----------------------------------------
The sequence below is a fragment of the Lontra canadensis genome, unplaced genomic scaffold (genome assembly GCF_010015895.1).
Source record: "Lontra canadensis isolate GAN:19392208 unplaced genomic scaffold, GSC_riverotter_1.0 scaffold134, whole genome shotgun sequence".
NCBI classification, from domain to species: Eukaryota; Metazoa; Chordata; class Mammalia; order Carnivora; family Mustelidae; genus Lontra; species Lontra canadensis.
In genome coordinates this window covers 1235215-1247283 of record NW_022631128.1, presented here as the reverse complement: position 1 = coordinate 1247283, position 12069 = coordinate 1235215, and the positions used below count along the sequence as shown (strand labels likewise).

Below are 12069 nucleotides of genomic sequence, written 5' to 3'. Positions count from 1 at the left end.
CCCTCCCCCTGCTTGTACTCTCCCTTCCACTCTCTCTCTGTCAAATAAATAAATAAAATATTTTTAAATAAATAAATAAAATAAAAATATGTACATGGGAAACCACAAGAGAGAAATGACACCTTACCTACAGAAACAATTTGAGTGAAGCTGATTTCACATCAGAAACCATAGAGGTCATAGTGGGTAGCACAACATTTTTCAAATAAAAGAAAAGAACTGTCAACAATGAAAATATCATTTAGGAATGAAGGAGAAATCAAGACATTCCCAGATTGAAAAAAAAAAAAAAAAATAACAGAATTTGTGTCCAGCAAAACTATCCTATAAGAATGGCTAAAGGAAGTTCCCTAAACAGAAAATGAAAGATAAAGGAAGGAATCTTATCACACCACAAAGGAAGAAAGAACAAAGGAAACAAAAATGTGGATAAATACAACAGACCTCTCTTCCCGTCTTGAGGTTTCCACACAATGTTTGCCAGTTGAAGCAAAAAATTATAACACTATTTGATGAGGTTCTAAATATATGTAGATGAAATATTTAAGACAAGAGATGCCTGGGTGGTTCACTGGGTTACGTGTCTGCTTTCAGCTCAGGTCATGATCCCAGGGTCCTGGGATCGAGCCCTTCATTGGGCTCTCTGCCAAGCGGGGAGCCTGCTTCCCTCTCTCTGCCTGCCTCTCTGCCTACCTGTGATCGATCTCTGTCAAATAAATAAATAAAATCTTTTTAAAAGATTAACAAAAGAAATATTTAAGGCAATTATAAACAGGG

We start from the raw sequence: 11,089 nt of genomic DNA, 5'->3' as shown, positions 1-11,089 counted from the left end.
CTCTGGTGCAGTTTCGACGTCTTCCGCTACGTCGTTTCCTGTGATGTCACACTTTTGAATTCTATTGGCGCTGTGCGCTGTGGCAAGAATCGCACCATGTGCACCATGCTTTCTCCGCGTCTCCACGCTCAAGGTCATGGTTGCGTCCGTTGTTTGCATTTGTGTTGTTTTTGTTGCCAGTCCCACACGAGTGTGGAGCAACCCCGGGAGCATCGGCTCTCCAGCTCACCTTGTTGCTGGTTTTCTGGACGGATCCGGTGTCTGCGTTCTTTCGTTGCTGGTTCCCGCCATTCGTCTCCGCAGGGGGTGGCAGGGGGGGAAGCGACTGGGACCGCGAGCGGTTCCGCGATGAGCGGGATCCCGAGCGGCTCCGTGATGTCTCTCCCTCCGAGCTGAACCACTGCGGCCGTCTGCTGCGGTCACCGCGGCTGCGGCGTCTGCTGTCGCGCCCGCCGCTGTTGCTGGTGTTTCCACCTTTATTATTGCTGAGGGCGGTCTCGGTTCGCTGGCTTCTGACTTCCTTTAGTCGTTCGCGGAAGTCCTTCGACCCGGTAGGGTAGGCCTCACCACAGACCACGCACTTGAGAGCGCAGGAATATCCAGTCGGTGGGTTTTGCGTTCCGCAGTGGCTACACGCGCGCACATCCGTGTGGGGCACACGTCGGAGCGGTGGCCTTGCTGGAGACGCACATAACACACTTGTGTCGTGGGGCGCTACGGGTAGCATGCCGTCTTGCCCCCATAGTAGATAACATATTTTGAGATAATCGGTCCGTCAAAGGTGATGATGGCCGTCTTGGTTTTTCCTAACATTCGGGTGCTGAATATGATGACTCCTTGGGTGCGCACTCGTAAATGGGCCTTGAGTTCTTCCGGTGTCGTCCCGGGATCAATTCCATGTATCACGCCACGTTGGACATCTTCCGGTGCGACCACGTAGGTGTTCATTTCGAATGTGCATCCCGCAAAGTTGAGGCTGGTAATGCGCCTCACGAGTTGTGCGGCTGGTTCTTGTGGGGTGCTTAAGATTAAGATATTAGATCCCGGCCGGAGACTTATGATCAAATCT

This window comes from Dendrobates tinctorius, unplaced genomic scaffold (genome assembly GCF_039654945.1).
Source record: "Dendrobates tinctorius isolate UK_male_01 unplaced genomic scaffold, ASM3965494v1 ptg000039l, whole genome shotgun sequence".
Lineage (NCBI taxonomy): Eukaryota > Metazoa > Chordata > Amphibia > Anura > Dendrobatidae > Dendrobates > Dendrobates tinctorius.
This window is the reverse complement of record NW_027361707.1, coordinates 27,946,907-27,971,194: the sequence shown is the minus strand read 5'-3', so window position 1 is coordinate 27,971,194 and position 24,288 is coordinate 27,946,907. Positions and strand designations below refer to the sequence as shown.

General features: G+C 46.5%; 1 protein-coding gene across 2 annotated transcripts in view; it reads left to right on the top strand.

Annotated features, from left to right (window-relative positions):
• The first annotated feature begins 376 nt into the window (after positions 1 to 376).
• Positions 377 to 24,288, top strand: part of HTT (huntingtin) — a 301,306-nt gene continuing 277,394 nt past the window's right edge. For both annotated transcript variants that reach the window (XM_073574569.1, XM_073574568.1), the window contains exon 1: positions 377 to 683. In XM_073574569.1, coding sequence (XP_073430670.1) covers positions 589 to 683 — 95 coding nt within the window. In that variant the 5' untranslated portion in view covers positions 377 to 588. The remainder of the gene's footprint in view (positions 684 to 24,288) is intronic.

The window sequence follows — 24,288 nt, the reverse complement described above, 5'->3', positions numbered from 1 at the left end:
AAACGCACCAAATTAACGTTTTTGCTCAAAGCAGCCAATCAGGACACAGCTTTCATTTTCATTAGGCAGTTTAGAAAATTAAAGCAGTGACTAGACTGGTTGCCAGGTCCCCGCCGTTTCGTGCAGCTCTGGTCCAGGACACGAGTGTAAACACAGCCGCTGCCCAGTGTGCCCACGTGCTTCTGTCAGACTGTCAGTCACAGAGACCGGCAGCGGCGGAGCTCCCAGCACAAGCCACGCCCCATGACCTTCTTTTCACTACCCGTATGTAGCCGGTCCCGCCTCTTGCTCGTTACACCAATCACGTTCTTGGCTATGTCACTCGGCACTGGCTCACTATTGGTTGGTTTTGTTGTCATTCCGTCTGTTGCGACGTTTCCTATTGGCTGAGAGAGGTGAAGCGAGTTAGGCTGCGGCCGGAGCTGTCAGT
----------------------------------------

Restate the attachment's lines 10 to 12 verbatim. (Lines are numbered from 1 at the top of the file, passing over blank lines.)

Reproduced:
Source record: "Dendrobates tinctorius isolate UK_male_01 unplaced genomic scaffold, ASM3965494v1 ptg000039l, whole genome shotgun sequence".
Lineage (NCBI taxonomy): Eukaryota > Metazoa > Chordata > Amphibia > Anura > Dendrobatidae > Dendrobates > Dendrobates tinctorius.
This window is the reverse complement of record NW_027361707.1, coordinates 27,946,907-27,971,194: the sequence shown is the minus strand read 5'-3', so window position 1 is coordinate 27,971,194 and position 24,288 is coordinate 27,946,907. Positions and strand designations below refer to the sequence as shown.